Read more: Chest Pain After Pullups
According to the Cleveland Clinic, repetitive exercise involving the chest can lead to one of the following conditions:
- Costochondritis, an inflammation of the cartilage that connects your ribs to your breast bone.
- Tietze's syndrome, an inflammatory disorder that affects the cartilage in your chest.
- Precordial catch syndrome, which causes localized sharp pain and may occur with or without exercise.
Anxiety and Depression Link
Even if you are in peak health, you can still experience issues with your blood pressure and breathing that can result in pain above your left breast. For example, athletes and people who exercise frequently may develop depression or anxiety.
If you have anxiety or depression, pressure to perform may put additional stress on your mind. This can cause a rise in blood pressure and could potentially cause hyperventilation. If this occurs, you may feel a tightness or pain in your chest.
According to one study published in the journal Frontiers in Physiology in March 2018, researchers estimated the prevalence of depression among more than 300 young elite athletes. They found that about 9.5 percent of the athletes had subclinical depression and another 3.7 percent had full clinical depression.
The same study noted that 6.7 percent of these young athletes had subclinical anxiety, whereas 3.4 percent had full clinical anxiety. In other words, it is not uncommon for people living with depression or anxiety to participate in sports and have anxiety-related chest pain.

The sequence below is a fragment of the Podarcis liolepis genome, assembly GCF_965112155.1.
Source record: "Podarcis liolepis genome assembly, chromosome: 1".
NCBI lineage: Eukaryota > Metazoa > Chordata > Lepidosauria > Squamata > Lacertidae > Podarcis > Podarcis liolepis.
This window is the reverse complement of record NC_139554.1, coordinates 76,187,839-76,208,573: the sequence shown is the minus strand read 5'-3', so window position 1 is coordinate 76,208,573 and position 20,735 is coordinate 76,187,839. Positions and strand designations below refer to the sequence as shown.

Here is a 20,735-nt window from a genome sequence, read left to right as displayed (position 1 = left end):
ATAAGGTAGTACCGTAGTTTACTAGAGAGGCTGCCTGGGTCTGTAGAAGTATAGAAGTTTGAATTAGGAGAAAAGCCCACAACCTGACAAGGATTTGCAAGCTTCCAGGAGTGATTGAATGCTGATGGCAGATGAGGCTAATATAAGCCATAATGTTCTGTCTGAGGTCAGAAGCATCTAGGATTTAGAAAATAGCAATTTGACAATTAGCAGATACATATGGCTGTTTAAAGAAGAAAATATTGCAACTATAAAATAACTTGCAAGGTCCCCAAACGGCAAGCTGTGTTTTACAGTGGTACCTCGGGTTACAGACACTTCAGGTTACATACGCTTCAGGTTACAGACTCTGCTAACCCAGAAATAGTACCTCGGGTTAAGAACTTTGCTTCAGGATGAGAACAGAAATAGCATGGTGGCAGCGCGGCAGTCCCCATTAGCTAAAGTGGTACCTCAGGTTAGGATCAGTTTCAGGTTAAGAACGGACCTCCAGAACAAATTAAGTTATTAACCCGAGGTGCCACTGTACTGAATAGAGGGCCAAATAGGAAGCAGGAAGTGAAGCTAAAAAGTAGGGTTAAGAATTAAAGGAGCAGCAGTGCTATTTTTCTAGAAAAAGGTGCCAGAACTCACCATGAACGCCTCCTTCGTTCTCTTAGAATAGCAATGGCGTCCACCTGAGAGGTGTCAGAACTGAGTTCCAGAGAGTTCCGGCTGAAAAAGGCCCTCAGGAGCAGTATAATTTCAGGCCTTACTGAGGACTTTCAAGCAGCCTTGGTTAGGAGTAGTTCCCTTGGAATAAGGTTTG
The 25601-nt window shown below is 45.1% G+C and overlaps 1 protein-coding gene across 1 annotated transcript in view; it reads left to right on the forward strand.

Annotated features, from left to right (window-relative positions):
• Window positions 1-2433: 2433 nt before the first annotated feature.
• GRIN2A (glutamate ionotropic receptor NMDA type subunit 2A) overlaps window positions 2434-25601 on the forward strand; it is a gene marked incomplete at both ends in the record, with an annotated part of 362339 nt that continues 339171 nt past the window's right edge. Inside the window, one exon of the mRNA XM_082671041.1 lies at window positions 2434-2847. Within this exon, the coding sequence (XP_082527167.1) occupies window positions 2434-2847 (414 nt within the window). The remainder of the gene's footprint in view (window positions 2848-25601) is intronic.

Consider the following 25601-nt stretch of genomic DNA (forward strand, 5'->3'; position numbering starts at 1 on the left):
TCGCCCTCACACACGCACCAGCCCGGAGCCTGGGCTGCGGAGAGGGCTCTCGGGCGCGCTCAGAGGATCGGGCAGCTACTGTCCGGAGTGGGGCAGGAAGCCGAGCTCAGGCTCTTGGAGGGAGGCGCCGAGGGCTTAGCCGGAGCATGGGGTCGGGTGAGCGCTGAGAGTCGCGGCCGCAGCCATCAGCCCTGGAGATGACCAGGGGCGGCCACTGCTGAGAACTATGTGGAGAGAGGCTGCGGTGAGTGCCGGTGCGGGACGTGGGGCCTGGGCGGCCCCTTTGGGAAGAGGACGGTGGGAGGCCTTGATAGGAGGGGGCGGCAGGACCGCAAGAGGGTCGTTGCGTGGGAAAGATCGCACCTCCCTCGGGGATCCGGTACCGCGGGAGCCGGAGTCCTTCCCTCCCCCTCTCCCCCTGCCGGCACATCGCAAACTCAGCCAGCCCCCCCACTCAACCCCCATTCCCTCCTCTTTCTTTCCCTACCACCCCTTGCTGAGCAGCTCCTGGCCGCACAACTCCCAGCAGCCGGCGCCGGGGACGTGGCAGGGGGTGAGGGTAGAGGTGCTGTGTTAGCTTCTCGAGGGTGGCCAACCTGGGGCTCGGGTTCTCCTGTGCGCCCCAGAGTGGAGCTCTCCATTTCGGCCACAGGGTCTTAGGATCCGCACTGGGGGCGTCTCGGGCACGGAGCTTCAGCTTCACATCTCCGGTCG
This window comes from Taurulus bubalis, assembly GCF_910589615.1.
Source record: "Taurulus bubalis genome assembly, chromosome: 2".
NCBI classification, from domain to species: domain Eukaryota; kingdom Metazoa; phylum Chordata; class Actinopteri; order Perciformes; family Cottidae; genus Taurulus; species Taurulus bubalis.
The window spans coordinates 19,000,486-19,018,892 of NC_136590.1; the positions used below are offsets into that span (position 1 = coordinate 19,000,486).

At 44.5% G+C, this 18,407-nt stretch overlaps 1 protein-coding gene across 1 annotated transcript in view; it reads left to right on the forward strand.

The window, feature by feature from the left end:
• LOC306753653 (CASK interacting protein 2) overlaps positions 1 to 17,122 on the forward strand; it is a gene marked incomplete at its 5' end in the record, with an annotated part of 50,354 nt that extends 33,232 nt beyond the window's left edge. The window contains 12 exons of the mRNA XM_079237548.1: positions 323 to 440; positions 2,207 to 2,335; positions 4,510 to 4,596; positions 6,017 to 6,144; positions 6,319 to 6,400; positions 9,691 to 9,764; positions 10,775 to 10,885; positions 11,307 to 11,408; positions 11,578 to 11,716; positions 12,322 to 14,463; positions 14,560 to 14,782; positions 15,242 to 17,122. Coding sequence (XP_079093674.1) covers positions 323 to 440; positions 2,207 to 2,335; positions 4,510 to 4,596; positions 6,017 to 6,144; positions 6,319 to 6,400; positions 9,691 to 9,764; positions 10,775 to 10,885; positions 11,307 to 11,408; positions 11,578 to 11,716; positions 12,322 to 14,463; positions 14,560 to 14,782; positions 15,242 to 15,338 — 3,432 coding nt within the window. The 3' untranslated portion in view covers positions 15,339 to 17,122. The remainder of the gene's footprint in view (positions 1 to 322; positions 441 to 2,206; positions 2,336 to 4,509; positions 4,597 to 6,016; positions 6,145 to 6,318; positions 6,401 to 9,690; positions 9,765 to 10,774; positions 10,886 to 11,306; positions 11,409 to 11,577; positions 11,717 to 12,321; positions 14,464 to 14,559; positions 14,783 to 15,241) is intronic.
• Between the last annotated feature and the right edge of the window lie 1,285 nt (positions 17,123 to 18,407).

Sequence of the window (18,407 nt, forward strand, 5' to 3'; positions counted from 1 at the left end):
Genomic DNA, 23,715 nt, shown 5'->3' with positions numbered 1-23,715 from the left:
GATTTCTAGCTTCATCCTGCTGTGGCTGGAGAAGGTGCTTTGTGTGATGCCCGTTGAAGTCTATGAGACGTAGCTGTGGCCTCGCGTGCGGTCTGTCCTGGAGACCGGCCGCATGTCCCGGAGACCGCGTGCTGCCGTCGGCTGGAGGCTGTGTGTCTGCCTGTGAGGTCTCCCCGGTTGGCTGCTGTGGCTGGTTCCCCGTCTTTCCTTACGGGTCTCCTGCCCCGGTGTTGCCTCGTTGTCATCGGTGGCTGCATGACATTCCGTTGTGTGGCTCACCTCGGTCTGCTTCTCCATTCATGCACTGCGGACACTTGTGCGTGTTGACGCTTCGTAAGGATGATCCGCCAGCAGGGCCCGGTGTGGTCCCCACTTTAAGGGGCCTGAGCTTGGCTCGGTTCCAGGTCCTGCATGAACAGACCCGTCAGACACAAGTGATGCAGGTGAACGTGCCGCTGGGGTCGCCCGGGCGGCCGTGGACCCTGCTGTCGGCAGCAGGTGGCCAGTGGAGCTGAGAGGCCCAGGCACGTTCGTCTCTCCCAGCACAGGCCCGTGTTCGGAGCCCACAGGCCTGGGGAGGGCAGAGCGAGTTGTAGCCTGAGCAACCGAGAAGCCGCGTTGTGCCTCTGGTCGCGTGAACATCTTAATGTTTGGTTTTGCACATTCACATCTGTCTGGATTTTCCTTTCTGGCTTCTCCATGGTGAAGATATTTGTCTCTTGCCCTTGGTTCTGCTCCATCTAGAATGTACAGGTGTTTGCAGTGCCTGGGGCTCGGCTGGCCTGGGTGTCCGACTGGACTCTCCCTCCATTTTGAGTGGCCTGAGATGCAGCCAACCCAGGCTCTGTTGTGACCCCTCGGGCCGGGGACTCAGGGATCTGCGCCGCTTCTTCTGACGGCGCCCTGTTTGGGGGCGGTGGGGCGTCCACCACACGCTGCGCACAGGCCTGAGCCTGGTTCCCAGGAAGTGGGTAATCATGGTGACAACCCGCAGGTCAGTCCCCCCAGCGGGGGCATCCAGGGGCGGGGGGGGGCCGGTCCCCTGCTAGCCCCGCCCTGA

Pain Caused by Lung Problems
Another possible cause of chest pain can occur in your lungs. There are several conditions that can cause you to develop a pain in your lungs, which may feel as if it is coming from above your left breast.
For example, you may have exercise-induced bronchospasm (EIB). EIB presents as a sharp pain in the chest during or immediately following exercise. This type of pain may make it difficult for you to breathe. If you have EIB, you may notice that the pain occurs more frequently during different times of the year or based on the conditions where you are running or exercising.
Read more: Why Does My Chest Feel Tight When I Run?
Another common cause of lung pain is the development of a viral or bacterial infection. For example, pneumonia may be caused by either bacteria or a virus and can cause chest pain and problems with breathing.
Another type of infection that is relatively common is pleurisy. Pleurisy causes inflammation of the tissues that line your lungs and chest. If you have pleurisy, you will likely experience sharp pain in your lungs or chest that increases when you inhale.
According to the Mayo Clinic, there are a number of possible causes of pleurisy, including bacteria, fungi, viruses, underlying medical conditions, certain medications and tuberculosis. If you suspect you have pleurisy, you should talk to your doctor about potential treatment options.
Is this an emergency? If you are experiencing serious medical symptoms, please see the National Library of Medicine’s list of signs you need emergency medical attention or call 911.